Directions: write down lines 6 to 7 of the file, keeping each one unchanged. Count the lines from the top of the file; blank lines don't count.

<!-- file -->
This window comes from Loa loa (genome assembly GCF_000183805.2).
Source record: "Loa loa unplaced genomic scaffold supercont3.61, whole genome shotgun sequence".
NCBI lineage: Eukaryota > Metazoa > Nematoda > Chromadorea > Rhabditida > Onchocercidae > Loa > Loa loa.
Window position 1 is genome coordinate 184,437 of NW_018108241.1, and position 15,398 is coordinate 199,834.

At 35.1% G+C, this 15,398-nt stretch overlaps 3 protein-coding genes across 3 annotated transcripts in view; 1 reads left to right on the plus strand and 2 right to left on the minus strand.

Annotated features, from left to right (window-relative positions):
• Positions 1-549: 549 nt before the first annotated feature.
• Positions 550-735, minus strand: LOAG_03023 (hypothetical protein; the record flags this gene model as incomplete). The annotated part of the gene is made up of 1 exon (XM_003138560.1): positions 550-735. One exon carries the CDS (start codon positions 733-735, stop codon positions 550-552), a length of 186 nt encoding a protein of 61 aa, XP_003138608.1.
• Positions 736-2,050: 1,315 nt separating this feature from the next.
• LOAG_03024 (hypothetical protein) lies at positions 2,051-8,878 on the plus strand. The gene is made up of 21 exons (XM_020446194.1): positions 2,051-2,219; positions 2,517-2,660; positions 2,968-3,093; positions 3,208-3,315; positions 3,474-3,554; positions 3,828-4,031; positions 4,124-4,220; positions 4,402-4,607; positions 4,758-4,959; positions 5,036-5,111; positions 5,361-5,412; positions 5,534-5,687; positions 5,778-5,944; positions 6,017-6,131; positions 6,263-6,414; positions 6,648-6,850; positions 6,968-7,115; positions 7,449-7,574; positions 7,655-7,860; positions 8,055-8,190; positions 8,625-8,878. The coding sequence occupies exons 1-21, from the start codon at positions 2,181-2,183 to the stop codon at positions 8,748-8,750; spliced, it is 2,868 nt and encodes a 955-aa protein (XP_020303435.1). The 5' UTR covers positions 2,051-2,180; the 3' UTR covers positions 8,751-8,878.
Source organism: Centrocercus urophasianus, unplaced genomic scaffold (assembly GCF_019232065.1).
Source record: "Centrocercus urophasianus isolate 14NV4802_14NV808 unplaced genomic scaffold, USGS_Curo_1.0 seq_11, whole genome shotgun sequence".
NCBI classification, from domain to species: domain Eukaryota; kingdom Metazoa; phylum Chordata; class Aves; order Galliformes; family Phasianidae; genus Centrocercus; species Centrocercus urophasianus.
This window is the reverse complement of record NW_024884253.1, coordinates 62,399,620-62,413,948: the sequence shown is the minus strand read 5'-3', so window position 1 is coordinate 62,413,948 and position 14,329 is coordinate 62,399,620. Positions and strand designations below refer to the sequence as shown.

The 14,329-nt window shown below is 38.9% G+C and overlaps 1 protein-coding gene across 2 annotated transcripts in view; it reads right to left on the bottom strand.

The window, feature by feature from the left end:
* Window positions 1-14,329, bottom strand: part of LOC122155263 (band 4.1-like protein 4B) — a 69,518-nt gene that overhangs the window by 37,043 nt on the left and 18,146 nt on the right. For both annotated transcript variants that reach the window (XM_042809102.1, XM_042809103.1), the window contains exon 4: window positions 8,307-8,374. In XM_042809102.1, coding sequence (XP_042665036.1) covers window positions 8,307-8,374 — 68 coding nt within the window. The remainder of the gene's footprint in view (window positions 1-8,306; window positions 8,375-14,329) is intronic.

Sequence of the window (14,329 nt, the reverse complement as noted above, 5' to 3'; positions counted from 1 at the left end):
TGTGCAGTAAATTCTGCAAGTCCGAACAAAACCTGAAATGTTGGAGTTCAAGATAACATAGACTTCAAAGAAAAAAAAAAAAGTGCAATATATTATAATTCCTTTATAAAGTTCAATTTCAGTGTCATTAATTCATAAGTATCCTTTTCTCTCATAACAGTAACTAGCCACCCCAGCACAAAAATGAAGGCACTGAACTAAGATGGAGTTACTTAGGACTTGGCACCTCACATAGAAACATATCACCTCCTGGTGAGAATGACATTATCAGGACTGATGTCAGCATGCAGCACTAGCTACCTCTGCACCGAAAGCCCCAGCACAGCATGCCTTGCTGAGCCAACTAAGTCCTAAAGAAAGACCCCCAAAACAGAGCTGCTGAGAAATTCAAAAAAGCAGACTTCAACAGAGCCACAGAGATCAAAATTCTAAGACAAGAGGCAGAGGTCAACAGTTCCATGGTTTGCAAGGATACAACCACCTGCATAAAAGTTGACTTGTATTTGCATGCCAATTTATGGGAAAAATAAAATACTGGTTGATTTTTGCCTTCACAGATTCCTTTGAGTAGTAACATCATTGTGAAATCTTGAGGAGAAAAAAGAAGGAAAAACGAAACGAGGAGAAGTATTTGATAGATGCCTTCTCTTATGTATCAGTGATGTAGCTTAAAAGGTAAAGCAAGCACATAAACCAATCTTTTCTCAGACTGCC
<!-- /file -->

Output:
Annotated features, from left to right (window-relative positions):
• Positions 1-549: 549 nt before the first annotated feature.